All PD catheters were inserted following Al-Hwiesh technique (10) by one well-trained nephrology team. All Patients were on automated peritoneal dialysis (APD) and their dialytic prescription consisted of 1.36% and 2.27% glucose-based solutions Dianeal® over 9-10 hours night dwell and 7.5% icodextrin (Extraneal®, Baxter Castlebar, Ireland) 2 liters as the last fill for the day dwell if needed. Total daily PD volume ranged between 10-12 liters with a fill volume ranging between 2.0-2.5 liters/cycle.

Statistical analysis

All the relevant data were obtained from the patient hemodialysis and radiology records and the hospital blood result computer database. Statistical analysis was performed using SPSS software (SPSS Inc., Chicago, IL; (version 20). Results are shown as average (minimum & maximum) or mean ± SD. The student t-test was used for continuous variables and chi-square for categorical variable for comparisons of means and proportions amongst subgroups. P values were calculated using spreadsheets/statistical software. These calculations are based on the assumed or known probability distribution of the specific statistic being tested. The 5-year survival of the two groups of patients were compared using a spread Excel sheet.


For the 40 SCD-HD patients and the 20 SCD-PD patients who completed the study, the mean + SD serum creatinine at dialysis initiation and at the end of study were 8.8 ± 0.77 and 6.4 + 0.81 vs. 8.4 + 0.83 and 4.1 + 0.44 mg/dl respectively (p=0.002). The estimated glomerular filtration rate was 13·6 ± 3·7 and 13.8 + 3.3 ml/min per 1·73 m2 (p = 0.15). Following the diagnosis of renal disease, renin‐angiotensin system (RAS) inhibitor treatment was initiated in 19 (47.5%) HD-SCD patients and in 10 (50.0%) PD-SCD patients (p = 0.133). Demographic and biological data at the start of renal replacement therapy are summarized in Table 1.


SCD-HD patients (n=40) n %

 SCD-PD (n=20) n%

Age (mean + SD)

38.21+ 7.59

37.66 + 8.72




16 40.0

7 35.0


24 60.0

13 65.0

Predialysis care BMI (kg/m2)

31 77.5

14 70.0

< 25

27 67.5

13 65.0

> 25

13 32.5

7 35.0


3 7.5

2 10.0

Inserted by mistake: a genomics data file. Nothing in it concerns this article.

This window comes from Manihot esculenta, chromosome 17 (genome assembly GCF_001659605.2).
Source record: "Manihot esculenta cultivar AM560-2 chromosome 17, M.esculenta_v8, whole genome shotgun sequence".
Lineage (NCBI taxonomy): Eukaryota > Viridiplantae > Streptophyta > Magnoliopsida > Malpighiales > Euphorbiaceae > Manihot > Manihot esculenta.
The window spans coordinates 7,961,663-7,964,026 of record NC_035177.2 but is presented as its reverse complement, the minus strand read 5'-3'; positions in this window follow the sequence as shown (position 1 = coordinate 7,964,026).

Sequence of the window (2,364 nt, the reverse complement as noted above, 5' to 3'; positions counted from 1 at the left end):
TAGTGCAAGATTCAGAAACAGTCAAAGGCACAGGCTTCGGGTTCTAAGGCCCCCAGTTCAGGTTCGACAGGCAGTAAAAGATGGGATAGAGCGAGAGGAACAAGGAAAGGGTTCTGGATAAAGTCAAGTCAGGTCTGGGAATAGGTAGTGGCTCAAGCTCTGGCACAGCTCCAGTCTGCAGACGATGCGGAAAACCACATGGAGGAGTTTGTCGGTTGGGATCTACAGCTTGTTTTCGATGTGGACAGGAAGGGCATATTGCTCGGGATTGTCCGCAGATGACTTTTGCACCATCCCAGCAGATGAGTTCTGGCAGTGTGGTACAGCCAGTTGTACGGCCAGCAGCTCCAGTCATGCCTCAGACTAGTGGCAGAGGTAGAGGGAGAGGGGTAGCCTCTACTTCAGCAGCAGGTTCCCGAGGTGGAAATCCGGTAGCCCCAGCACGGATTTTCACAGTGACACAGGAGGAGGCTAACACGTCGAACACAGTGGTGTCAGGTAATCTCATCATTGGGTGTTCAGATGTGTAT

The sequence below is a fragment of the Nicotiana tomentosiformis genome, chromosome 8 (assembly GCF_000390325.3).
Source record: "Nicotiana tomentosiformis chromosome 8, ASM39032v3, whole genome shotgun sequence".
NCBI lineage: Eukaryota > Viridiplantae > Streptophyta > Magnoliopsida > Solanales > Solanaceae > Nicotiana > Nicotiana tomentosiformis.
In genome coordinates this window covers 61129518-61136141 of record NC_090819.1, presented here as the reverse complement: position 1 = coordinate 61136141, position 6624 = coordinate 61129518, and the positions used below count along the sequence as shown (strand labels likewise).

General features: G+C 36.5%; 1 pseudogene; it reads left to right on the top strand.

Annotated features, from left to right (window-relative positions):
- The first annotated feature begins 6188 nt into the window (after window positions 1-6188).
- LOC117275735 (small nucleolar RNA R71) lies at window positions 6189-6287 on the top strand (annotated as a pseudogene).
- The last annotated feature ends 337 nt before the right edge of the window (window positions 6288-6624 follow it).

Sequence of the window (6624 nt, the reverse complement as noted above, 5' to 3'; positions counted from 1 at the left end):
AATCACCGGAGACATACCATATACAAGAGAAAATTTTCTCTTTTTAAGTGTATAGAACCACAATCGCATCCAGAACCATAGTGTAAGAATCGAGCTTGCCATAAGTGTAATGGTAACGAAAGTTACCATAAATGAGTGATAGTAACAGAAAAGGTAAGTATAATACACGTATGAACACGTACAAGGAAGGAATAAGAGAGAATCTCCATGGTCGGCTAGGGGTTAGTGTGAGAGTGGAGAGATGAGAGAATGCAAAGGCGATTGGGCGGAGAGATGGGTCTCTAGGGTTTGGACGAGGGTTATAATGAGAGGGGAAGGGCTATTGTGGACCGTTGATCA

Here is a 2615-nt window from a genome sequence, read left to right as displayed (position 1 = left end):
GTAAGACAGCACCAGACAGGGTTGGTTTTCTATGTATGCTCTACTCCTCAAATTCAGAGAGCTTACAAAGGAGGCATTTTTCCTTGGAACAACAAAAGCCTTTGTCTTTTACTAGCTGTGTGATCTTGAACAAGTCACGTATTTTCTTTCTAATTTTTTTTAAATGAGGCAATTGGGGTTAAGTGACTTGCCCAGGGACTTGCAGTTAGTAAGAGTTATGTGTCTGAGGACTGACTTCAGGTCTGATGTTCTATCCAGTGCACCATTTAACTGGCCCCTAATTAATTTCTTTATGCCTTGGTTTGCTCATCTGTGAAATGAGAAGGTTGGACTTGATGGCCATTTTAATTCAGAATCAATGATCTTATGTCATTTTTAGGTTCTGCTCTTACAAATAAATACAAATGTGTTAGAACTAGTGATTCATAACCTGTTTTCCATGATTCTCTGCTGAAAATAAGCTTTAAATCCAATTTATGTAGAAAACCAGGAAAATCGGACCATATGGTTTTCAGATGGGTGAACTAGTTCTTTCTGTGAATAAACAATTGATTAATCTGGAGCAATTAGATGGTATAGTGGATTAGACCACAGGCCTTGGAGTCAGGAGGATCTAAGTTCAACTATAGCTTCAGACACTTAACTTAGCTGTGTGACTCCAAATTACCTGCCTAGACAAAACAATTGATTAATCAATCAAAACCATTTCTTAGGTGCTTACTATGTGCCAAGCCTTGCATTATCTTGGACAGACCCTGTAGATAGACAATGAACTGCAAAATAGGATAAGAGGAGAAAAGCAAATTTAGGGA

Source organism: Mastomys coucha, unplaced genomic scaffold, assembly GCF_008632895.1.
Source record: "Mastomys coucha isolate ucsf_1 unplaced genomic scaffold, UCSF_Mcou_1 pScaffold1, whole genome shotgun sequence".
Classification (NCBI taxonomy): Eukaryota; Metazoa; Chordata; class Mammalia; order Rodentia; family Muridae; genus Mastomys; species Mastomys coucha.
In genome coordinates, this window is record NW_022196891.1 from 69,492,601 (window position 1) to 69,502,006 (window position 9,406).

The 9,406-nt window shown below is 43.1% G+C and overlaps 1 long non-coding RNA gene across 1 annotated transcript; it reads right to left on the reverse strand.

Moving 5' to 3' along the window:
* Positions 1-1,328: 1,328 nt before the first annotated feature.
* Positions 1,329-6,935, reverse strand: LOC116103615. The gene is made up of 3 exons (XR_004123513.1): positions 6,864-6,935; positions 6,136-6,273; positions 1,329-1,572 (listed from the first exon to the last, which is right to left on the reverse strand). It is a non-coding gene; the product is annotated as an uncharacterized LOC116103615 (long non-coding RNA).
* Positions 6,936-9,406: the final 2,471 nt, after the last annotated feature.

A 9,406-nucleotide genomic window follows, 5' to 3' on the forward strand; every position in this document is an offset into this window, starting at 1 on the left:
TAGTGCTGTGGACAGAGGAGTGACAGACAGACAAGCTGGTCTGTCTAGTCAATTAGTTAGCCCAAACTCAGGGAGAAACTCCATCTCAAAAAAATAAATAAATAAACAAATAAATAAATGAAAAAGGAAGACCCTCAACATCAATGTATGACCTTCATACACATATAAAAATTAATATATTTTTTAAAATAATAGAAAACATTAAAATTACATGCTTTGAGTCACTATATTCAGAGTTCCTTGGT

5 12.5

3 15.0


5 12.5

2 10.0


7 17.5

3 15.0


8 20.0

5 25.0

Hgb < 7 gm/dl

27 67.5

13 65.0

Serum Cr. (mg/dl) mean + SD

8.8 ± 0.77

8.4 + 0.83

Initial GFR (ml/min/ 1·73 m2) mean + SD

13·6 ± 3·7

13.8 + 3.3 

Treatment with ARB

19 47.5

10 50.0

Table 1 Patients’ characteristics at dialysis initiation
SCD-HD, sickle cell disease hemodialysis group; BMI, body mass index; DM, diabetes mellitus; IHD, ischemic heart disease; CHF, congestive heart failure; PVD, peripheral vascular disease; HTN, hypertension; Hgb, hemoglobin; Cr, creatinine; GFR, glomerular filtration rate; ARB, angiotensin receptor blocker

At the start of dialysis, a functioning AVF was reported present among 8 (20%) of patients with HD-SCD, immature AVF in 11 (27.5%). The majority of individuals with HD-SCD (80%) started dialysis with a central venous catheter, and were more likely to have a catheter for the first hemodialysis.

All hemodialysis patients were started on darbepoetin alfa 0.75 ug/kg/week sc. when hemoglobin levels were equal to or less than 7 g/dl. Despite this therapy, haemoglobin concentrations fell to 5.5–6.5 g/dL in 2 months in 13 (32.5%) HD patients. Therefore, the darbepoetin alfa dosage was increased to the upper end of the dosage range allowed for ESRD patients, according to guidelines. However, there was no satisfactory response to the erythropoietic agents as Hgb levels kept at the same level of <7 gm/dl. In the remaining 27(67.5%) haemoglobin levels were maintained at an average of 8.4 gm/dl with the maximum allowed dose of darbepoetin alfa. Of all the SCD-PD patients, 3 (15%) patients were recorded as being resistant to the maximum allowed darbepoetin dose with an average Hgb level <7 g/dl throughout the study period (p=0.022). Eighteen (45%) HD patients and one (5%) PD patients needed hydroxyurea (with an adjusted ESRD dose (500 mg/day) to prevent repeated VOC during the study period (p<0.001). No patient was receiving iron therapy.

The proportion of patients with at least one episode of vaso‐occlusive crisis (VOC) requiring hospitalization was higher in the first year after hemodialysis initiation than in the SCD-PD patients [17 (42.5%) vs. 3 (15%); p<0·001]. Similarly, acute chest syndrome requiring intensive care unit admission was reported in 11 (27.5%) of HD and 2 (5%) in PD patients (p<0.001) (Table 2), and although more patients with SCD were admitted because of acute coronary syndrome in the 1st HD year, yet they were as likely to have it as the other patients on PD (12.5% vs. 10.0%, (p=0.233).


SCD-HD n %

SCD-PD n %



17 42.5

3 15

< 0.001

Hemolytic crisis

3 7.5

1 5



Aplastic crisis

3 7.5

0 0




11 27.5

2 10

< 0.001


Need for blood transfusion


● At the beginning

Minimum 1-2 U/2-3 m

Minimum 1-2U/8 m

< 0.001

● At the end

Maximum 1-2 U/1-2 m

Maximum 1-2U/ 4-6 m

dialysis catheter mechanical complication

11 27.5

2 10.0


Dialysis axis infection

9 22.5

2 10.0



5 12.5

1 5.0


Thromboembolic events

6 15.0

1 5.0


Acute coronary syndrome

 5 12.5

2 10


● Initially

36.4 ± 7.7

36.6 ± 5.4


● At 12-month

37.7 ± 6.3

40.4 ± 4.9

< 0.001

● At 5 years

37.1 + 5.3

46.3 + 5.0





23 57.5